My father spent indoors time sitting at a desk in the den. The wall to the right of the desk had floor to ceiling bookshelves held up by brackets. The books were a mix of books on math, books on French and novels. Each book had Pressman firmly written on the upper right corner of the first page. For Father’s Day, I read a book from my father’s collection that I knew had significance to my father- Call It Sleep by Henry Roth.
Call It Sleep was written in 1934. The book’s sound bite is that it is about the “Jewish immigrant experience in America at the turn of the century.” The book follows David Schearl, young Jewish boy who lives with his mother and father, recent immigrants from Austria,in Brooklyn and the lower East Side.
This book was a tough read. The easy reason that it was tough is the style. Street dialect, Yiddish, Hebrew, eloquent literary English and Joycean steam of consciousness make a queasy mix.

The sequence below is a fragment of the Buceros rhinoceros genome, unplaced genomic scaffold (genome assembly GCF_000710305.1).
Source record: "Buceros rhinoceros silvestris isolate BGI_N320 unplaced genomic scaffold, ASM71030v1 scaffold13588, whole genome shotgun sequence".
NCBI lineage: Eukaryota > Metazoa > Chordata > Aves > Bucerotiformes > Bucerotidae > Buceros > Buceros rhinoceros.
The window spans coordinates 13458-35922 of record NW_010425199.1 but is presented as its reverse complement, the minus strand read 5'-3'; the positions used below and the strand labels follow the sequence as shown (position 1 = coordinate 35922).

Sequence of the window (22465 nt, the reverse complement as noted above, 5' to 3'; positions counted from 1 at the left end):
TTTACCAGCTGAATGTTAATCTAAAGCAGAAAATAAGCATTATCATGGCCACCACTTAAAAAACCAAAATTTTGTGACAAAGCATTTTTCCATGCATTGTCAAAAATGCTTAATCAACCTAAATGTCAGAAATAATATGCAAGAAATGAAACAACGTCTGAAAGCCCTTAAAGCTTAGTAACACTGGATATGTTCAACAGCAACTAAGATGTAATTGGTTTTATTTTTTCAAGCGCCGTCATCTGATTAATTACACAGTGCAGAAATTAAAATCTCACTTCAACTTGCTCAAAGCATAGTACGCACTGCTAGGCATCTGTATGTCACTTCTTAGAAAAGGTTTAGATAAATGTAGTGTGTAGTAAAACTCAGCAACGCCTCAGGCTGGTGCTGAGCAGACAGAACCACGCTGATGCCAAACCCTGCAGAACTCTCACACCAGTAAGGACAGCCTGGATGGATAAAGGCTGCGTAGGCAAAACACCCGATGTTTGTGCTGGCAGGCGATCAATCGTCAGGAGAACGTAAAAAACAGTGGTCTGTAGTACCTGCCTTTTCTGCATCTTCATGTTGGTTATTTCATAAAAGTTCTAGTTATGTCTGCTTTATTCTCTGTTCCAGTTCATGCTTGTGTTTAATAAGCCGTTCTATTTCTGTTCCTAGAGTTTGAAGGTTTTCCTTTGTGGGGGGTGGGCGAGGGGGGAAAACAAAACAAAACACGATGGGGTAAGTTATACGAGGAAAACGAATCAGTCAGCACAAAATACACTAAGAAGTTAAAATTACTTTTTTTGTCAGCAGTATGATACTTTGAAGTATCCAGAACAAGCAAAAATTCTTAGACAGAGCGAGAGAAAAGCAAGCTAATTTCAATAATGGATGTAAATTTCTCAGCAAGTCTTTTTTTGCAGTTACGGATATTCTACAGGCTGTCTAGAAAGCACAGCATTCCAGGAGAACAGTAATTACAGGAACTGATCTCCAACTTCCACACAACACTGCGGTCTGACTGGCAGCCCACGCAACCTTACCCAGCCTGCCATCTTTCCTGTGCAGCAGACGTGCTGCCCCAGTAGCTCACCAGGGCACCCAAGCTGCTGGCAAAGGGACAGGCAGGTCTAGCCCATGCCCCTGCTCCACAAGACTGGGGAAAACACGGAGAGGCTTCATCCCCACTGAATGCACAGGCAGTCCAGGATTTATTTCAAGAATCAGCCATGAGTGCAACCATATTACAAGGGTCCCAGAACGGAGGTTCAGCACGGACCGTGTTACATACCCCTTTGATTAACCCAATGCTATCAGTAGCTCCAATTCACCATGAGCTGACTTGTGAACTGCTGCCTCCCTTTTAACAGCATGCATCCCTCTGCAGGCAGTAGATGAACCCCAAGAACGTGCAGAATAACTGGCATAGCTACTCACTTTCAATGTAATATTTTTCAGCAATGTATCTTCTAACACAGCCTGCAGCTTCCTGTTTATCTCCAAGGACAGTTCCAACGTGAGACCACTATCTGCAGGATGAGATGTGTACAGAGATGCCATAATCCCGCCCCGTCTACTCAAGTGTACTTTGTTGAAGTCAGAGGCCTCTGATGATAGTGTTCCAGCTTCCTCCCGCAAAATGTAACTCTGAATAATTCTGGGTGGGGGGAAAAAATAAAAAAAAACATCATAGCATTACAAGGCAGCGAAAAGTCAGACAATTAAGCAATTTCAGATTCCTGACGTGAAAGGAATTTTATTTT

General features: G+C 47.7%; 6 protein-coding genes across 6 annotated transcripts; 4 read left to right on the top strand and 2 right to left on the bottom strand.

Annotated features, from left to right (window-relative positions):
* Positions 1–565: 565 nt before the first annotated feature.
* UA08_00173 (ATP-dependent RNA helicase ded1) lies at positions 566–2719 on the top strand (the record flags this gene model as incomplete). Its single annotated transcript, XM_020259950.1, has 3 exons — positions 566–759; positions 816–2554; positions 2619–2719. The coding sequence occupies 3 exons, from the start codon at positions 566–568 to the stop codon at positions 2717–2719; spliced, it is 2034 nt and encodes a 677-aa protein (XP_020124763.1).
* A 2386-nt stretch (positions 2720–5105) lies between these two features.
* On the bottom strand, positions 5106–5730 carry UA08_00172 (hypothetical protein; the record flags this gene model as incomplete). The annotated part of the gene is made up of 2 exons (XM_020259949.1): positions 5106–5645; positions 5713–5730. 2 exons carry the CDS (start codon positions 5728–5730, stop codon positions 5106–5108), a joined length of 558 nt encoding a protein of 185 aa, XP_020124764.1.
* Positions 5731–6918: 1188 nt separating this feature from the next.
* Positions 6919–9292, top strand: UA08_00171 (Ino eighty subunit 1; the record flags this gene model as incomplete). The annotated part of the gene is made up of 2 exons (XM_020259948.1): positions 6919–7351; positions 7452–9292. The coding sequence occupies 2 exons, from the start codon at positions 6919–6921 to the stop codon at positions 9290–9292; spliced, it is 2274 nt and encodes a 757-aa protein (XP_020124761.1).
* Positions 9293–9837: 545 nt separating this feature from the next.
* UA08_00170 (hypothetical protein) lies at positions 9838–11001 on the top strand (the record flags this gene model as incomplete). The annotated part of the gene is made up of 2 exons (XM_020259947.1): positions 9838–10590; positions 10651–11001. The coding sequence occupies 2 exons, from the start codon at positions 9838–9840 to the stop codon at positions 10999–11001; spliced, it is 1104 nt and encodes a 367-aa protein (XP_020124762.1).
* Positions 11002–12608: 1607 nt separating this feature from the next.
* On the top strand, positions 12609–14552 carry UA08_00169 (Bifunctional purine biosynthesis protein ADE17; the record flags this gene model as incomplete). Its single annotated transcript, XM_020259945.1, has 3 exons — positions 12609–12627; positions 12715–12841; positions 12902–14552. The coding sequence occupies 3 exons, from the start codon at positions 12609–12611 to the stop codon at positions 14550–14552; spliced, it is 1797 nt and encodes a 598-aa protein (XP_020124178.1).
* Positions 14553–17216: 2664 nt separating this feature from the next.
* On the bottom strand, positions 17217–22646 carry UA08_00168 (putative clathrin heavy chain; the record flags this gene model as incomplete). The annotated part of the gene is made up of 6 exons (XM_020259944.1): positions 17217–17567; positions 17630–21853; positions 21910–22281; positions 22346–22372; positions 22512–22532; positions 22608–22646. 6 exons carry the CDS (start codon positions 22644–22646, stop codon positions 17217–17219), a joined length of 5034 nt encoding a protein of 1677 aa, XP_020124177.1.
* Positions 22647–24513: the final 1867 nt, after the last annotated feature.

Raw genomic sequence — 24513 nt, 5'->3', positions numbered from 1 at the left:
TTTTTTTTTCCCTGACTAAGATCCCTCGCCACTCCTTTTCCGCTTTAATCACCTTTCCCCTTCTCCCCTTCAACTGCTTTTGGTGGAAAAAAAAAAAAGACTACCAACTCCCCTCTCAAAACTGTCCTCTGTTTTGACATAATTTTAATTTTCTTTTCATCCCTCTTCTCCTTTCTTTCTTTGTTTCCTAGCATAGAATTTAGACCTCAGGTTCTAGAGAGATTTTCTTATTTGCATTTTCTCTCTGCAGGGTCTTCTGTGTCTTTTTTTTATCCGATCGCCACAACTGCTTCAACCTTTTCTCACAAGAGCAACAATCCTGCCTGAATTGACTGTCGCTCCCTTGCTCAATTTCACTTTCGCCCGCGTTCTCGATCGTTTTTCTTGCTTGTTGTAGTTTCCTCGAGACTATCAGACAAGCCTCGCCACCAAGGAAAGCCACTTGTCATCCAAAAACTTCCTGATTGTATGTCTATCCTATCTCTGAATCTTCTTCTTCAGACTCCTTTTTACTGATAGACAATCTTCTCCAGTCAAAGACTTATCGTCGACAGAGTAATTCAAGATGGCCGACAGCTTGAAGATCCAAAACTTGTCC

The hard reason it was tough is that it answered a question I never asked my father. “Dad what was your childhood like.” Poverty doesn’t begin to be the answer. The answer was brutal and filthy and sexually explicit and violent. The answer was a bitter angry silent father and a sweet but helpless mother. Such emotional impoverishment. Reading this book was gut wrenching because I was reading the explanation of my father. Dad, what was it like for you to go from this to raking the leaves in Fair Lawn? I hope you know you did much better for us.